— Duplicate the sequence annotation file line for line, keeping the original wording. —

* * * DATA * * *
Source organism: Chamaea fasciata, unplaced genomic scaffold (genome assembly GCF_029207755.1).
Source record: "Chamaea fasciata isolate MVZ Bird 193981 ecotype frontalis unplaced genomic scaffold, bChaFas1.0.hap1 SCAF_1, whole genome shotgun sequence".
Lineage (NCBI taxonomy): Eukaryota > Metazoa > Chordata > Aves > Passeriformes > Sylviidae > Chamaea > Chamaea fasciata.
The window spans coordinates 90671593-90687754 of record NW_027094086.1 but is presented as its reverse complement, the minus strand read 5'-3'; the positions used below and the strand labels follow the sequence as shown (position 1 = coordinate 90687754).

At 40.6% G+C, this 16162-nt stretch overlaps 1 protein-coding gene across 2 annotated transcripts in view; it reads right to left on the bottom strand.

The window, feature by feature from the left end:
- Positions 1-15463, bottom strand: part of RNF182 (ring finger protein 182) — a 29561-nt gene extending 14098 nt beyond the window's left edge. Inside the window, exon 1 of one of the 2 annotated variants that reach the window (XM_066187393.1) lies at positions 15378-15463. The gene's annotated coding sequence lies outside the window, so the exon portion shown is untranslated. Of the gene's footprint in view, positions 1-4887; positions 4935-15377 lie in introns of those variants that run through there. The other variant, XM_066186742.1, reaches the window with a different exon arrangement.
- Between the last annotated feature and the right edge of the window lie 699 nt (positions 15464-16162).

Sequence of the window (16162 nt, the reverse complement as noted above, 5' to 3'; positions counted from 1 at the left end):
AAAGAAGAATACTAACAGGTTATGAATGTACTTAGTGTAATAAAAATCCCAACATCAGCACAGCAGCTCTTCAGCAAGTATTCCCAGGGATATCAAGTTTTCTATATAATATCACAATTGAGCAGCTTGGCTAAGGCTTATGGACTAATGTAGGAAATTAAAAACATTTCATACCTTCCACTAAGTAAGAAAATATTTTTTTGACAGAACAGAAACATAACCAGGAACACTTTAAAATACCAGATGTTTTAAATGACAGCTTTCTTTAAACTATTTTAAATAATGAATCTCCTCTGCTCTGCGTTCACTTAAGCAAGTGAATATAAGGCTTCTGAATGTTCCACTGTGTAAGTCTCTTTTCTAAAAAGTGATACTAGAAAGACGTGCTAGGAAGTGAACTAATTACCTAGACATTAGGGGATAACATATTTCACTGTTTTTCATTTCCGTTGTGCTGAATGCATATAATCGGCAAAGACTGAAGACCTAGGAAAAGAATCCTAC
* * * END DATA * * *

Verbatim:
Source organism: Chamaea fasciata, unplaced genomic scaffold (genome assembly GCF_029207755.1).
Source record: "Chamaea fasciata isolate MVZ Bird 193981 ecotype frontalis unplaced genomic scaffold, bChaFas1.0.hap1 SCAF_1, whole genome shotgun sequence".
Lineage (NCBI taxonomy): Eukaryota > Metazoa > Chordata > Aves > Passeriformes > Sylviidae > Chamaea > Chamaea fasciata.
The window spans coordinates 90671593-90687754 of record NW_027094086.1 but is presented as its reverse complement, the minus strand read 5'-3'; the positions used below and the strand labels follow the sequence as shown (position 1 = coordinate 90687754).

At 40.6% G+C, this 16162-nt stretch overlaps 1 protein-coding gene across 2 annotated transcripts in view; it reads right to left on the bottom strand.

The window, feature by feature from the left end:
- Positions 1-15463, bottom strand: part of RNF182 (ring finger protein 182) — a 29561-nt gene extending 14098 nt beyond the window's left edge. Inside the window, exon 1 of one of the 2 annotated variants that reach the window (XM_066187393.1) lies at positions 15378-15463. The gene's annotated coding sequence lies outside the window, so the exon portion shown is untranslated. Of the gene's footprint in view, positions 1-4887; positions 4935-15377 lie in introns of those variants that run through there. The other variant, XM_066186742.1, reaches the window with a different exon arrangement.
- Between the last annotated feature and the right edge of the window lie 699 nt (positions 15464-16162).

Sequence of the window (16162 nt, the reverse complement as noted above, 5' to 3'; positions counted from 1 at the left end):
AAAGAAGAATACTAACAGGTTATGAATGTACTTAGTGTAATAAAAATCCCAACATCAGCACAGCAGCTCTTCAGCAAGTATTCCCAGGGATATCAAGTTTTCTATATAATATCACAATTGAGCAGCTTGGCTAAGGCTTATGGACTAATGTAGGAAATTAAAAACATTTCATACCTTCCACTAAGTAAGAAAATATTTTTTTGACAGAACAGAAACATAACCAGGAACACTTTAAAATACCAGATGTTTTAAATGACAGCTTTCTTTAAACTATTTTAAATAATGAATCTCCTCTGCTCTGCGTTCACTTAAGCAAGTGAATATAAGGCTTCTGAATGTTCCACTGTGTAAGTCTCTTTTCTAAAAAGTGATACTAGAAAGACGTGCTAGGAAGTGAACTAATTACCTAGACATTAGGGGATAACATATTTCACTGTTTTTCATTTCCGTTGTGCTGAATGCATATAATCGGCAAAGACTGAAGACCTAGGAAAAGAATCCTAC